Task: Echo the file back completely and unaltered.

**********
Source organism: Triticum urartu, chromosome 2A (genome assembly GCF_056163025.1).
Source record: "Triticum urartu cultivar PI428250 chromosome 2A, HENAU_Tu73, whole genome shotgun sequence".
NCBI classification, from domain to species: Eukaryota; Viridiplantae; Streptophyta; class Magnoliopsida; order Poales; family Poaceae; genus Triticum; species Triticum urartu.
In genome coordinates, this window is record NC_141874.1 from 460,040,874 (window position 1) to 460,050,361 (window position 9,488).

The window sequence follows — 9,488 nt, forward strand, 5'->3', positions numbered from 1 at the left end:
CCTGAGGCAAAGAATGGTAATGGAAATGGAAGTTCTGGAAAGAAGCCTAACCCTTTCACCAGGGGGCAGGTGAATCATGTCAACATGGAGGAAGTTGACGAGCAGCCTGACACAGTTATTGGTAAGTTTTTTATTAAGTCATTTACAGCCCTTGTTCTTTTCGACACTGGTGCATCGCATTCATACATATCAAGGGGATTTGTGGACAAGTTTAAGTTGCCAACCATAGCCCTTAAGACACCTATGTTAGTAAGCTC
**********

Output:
Source organism: Triticum urartu, chromosome 2A (genome assembly GCF_056163025.1).
Source record: "Triticum urartu cultivar PI428250 chromosome 2A, HENAU_Tu73, whole genome shotgun sequence".
NCBI classification, from domain to species: Eukaryota; Viridiplantae; Streptophyta; class Magnoliopsida; order Poales; family Poaceae; genus Triticum; species Triticum urartu.
In genome coordinates, this window is record NC_141874.1 from 460,040,874 (window position 1) to 460,050,361 (window position 9,488).

The window sequence follows — 9,488 nt, forward strand, 5'->3', positions numbered from 1 at the left end:
CCTGAGGCAAAGAATGGTAATGGAAATGGAAGTTCTGGAAAGAAGCCTAACCCTTTCACCAGGGGGCAGGTGAATCATGTCAACATGGAGGAAGTTGACGAGCAGCCTGACACAGTTATTGGTAAGTTTTTTATTAAGTCATTTACAGCCCTTGTTCTTTTCGACACTGGTGCATCGCATTCATACATATCAAGGGGATTTGTGGACAAGTTTAAGTTGCCAACCATAGCCCTTAAGACACCTATGTTAGTAAGCTC